These skills ensure that MCH priorities are integrated into all aspects of policy and program implementation, as well as ensuring that policies and programs selected are well-aligned with NPMs and other MCH program goals. Implementing policies and programs with fidelity also requires skills in the implementation science drivers: technical and adaptive leadership; selection; training; coaching; systems intervention; facilitative administration; and decision support data systems.
- Ability to support local health departments to participate in anti-bullying activities by sitting on local school and youth development committees to provide input on evidence-based interventions and public health resources
- Skills to support local school efforts to build evidence-based anti-bullying initiatives into school curricula
- Skills to support the development of early screening tools to detect bullying and follow-up tools to monitor youth who have bullied or been bullied to ensure they get to appropriate resources
Communication skills support the creation and delivery of effective messages between MCH professionals, professional and community partners, and populations served by Title V. Effective communication ensures the delivery of appropriate messages to audiences in the way that they were intended and is key to all aspects of MCH work. These skills are linked closely with skills in strategic partnerships and cultural and linguistic brokering.
- Ability to effectively communicate with youth about bullying-related concepts such as reading social cues, understanding differences, and reflecting on their actions
- Ability to promote community-wide anti-bullying public health campaigns for general public/consumers in youth-friendly places like movie theaters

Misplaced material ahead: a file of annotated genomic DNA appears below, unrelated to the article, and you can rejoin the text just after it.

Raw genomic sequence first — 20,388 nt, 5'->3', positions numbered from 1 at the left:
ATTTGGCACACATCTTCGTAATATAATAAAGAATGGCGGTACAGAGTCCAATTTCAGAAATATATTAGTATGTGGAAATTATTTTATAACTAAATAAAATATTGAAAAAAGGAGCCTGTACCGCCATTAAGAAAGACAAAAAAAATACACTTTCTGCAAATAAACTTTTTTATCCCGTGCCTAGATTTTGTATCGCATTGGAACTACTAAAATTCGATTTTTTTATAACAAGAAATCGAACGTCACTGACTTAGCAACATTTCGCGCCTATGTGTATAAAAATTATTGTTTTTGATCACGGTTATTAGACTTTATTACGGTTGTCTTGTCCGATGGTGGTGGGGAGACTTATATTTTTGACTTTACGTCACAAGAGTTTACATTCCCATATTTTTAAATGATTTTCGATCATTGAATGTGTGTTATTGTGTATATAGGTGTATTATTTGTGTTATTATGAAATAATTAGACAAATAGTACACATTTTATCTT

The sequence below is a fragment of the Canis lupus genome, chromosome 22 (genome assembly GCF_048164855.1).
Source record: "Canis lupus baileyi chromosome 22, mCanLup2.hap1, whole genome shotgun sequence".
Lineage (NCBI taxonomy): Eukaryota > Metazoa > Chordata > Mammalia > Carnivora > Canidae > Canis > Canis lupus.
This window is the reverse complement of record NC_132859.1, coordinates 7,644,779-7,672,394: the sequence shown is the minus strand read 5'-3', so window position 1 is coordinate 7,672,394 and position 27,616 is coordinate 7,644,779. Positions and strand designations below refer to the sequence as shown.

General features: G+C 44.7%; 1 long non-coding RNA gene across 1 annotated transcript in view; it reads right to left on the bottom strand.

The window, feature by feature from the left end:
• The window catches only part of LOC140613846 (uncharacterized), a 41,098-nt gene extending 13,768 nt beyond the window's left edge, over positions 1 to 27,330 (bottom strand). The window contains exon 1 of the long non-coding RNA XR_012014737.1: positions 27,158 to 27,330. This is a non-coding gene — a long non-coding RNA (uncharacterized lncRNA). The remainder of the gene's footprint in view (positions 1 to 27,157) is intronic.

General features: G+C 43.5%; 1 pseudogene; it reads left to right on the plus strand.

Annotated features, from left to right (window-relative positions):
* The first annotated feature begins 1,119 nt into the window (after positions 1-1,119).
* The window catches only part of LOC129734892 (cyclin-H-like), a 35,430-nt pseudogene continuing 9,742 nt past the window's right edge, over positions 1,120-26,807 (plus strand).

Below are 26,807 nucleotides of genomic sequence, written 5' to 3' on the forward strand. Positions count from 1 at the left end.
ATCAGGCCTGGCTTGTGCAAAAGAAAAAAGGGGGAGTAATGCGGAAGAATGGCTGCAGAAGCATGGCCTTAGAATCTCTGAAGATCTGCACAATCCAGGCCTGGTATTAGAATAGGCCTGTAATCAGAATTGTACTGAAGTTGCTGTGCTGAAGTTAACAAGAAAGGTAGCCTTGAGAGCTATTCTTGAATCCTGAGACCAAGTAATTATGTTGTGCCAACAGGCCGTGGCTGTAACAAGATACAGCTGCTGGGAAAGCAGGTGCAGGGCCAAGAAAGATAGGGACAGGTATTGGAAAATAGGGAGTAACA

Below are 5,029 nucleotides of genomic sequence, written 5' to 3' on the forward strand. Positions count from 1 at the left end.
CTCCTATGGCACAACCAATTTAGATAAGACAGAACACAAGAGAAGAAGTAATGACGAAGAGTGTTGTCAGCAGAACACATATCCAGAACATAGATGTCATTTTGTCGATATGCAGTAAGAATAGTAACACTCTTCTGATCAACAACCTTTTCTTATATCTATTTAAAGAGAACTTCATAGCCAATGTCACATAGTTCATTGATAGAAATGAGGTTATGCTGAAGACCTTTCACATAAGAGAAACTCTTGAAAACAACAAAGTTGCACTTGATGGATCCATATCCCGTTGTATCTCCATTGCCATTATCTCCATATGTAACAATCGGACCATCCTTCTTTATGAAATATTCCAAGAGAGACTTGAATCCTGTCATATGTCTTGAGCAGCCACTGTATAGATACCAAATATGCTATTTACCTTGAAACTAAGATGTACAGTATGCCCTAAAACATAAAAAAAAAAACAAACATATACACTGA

- Ability to effectively work with media regarding bullying as a public health issue
In addition to skills, each NPM requires a knowledge base that will help Title V progress effectively in the measure. Knowledge should be considered at the foundation of achieving all measures.
1. Bullying Background, Recommendations & Guidelines
- Knowledge of definition of bullying and language used to talk about bullying and adverse childhood events
- Knowledge of prevalence of, and risk factors associated with, bullying
- Knowledge of the protective factors against bullying
- Knowledge of mental and physical health and academic consequences of bullying
- Knowledge of evidence-based programs and strategies to prevent and address bullying
- Knowledge about specific bullying behaviors that violate existing laws
- Knowledge about cyber-bullying and its consequences
- Knowledge about different types of bullying behaviors in the context of development over the life course
2. Bullying Policies & Strategies
- Knowledge of evidence-based anti-bullying strategies, including:
- Addressing the social climate
- Changing attitudes, norms and behaviors
- Using positive adult role models
- Working with parents, teachers, counselors, and youth
- Knowledge about:
- Why there might be variance among outcomes within the evidence-based strategies
- How to match different options to different contexts
- Knowledge of the stakeholders in all systems that address bullying
See other online learning resources related to health transformation, collected in the Health Transformation Learning Laboratory.
1 Health Resources and Services Administration. 2014. Title V Maternal and Child Health Services Block Grant to States Program: Guidance and Forms for the Title V Application/Annual Report, Appendix F, p. 82.